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Mediators of Inflammation
Volume 2017 (2017), Article ID 3526903, 8 pages
Research Article

Amelioration of Ethanol-Induced Hepatitis by Magnesium Isoglycyrrhizinate through Inhibition of Neutrophil Cell Infiltration and Oxidative Damage

1Department of Infectious Diseases, Peking University First Hospital, Beijing 100034, China
2Department of Physiology and Pathophysiology, School of Basic Medical Sciences, Capital Medical University, Key Laboratory of Remodeling-Related Cardiovascular Diseases, Ministry of Education, Beijing 100069, China

Correspondence should be addressed to Yan Wang

Received 5 July 2017; Accepted 13 August 2017; Published 29 August 2017

Academic Editor: Ju Qiu

Copyright © 2017 Yan Wang et al. This is an open access article distributed under the Creative Commons Attribution License, which permits unrestricted use, distribution, and reproduction in any medium, provided the original work is properly cited.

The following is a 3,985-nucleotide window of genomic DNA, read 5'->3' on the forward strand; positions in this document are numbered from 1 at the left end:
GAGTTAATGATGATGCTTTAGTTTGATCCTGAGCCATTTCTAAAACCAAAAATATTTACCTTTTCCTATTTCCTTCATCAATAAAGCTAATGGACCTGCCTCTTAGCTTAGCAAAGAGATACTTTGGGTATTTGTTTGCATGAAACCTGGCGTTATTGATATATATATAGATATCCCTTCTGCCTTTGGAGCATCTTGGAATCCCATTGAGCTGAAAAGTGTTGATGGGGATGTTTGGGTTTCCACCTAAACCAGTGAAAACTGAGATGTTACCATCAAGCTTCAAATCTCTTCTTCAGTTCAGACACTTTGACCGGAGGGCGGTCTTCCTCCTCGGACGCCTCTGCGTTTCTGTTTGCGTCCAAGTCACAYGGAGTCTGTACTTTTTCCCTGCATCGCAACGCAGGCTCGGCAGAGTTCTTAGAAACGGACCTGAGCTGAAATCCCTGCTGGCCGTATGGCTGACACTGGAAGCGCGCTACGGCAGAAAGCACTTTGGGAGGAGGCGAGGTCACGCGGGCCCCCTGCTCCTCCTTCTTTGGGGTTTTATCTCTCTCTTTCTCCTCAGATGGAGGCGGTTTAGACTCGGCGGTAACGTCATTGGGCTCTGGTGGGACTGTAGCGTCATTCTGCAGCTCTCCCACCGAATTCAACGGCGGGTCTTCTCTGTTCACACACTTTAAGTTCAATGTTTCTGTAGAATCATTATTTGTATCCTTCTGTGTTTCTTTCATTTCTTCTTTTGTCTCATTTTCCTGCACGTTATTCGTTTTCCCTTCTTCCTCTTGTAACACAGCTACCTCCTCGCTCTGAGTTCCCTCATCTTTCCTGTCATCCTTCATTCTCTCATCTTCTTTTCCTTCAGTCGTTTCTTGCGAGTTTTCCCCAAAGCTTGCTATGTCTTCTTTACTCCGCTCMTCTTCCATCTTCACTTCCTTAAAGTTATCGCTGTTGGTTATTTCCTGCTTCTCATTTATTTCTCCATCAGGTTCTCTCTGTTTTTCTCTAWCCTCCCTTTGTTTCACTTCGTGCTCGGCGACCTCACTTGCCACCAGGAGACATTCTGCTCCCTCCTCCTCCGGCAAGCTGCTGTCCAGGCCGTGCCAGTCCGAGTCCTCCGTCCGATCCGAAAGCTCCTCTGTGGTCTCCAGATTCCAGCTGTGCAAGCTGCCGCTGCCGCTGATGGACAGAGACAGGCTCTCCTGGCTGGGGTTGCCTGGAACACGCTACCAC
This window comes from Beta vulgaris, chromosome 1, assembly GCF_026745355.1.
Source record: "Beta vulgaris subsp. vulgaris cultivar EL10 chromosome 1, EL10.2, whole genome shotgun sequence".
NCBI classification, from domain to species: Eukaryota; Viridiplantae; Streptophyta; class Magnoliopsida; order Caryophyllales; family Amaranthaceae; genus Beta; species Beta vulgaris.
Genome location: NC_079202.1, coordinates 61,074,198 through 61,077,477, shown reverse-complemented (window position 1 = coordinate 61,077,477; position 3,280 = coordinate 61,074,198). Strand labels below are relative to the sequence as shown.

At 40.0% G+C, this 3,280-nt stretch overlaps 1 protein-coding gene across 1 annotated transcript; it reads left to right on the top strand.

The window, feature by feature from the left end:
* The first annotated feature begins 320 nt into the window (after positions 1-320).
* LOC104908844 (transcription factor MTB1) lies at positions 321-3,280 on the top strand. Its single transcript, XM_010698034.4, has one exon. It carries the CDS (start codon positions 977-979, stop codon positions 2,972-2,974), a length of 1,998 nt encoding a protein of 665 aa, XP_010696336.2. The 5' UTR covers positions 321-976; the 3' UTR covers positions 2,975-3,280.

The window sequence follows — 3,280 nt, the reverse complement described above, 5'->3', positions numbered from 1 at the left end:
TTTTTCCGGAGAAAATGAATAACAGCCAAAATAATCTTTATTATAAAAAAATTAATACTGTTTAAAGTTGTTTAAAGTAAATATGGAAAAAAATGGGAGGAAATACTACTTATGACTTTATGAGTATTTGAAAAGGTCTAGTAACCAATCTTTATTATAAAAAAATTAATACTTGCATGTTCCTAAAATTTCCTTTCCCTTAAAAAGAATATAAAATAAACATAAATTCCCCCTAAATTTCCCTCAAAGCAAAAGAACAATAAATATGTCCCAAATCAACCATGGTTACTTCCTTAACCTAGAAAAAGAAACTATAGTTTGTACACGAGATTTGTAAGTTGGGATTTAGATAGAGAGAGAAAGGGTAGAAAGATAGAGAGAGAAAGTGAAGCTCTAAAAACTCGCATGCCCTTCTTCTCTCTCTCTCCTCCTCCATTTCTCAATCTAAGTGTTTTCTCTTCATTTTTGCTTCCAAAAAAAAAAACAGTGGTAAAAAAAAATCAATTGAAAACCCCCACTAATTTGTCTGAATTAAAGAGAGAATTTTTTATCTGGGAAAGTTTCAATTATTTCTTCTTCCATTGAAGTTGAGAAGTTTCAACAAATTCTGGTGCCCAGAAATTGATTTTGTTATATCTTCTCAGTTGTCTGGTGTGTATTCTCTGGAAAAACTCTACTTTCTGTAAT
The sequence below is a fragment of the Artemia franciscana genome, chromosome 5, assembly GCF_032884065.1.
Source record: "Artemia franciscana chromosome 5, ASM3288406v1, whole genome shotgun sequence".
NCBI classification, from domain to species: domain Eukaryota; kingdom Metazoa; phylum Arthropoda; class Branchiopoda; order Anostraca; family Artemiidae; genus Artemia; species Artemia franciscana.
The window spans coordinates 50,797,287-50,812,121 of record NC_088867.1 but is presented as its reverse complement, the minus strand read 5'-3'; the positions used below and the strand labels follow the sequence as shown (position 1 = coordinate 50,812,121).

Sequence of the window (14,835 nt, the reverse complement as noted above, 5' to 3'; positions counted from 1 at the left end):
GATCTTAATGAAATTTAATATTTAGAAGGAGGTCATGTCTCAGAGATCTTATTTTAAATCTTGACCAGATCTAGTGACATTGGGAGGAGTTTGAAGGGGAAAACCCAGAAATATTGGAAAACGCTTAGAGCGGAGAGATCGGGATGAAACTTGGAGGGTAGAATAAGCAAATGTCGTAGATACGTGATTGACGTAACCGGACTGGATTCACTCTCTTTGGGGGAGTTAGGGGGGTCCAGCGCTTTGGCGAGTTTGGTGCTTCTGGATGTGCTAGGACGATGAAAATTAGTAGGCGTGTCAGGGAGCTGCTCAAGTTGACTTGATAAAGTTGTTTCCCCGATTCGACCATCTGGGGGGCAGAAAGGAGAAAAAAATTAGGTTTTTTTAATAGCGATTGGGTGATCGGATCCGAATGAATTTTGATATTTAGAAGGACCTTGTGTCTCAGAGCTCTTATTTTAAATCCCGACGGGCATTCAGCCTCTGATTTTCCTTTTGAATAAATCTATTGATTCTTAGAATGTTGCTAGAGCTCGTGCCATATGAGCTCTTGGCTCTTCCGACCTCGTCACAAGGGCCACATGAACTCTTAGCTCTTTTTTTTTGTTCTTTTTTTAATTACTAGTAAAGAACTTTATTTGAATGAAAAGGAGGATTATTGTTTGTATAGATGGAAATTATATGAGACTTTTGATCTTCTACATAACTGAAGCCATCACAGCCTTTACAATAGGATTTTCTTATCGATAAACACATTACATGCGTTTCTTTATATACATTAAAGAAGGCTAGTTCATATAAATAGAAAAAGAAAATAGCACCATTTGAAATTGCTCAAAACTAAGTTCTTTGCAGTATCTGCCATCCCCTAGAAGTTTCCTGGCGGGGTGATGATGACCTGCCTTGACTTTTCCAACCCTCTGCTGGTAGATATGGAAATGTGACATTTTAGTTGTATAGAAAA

Alcoholic liver disease (ALD) is a leading cause of liver-related morbidity and mortality worldwide. There is no effective treatment to prevent the disease progression. Magnesium isoglycyrrhizinate (MgIG) showed potent anti-inflammatory, antioxidant, and hepatoprotective activities and was used for treating liver diseases in Asia. In this study, we examined whether MgIG could protect mice against alcohol-induced liver injury. The newly developed chronic plus binge ethanol feeding model was used to study the role of MgIG in ALD. Serum liver enzyme levels, H&E staining, immunohistochemical staining, flow cytometric analysis, and real-time PCR were used to evaluate the liver injury and inflammation. We showed that MgIG markedly ameliorated chronic plus binge ethanol feeding liver injury, as shown by decreased serum alanine transaminase and aspartate aminotransferase levels and reduced neutrophil infiltration. The reason may be attributed to the reduced expression of proinflammatory cytokines and chemokines with the treatment of MgIG. The hepatoprotective effect of MgIG was associated with suppression of neutrophil ROS production as well as hepatocellular oxidative stress. MgIG may play a critical role in protecting against chronic plus binge ethanol feeding-induced liver injury by regulating neutrophil activity and hepatic oxidative stress.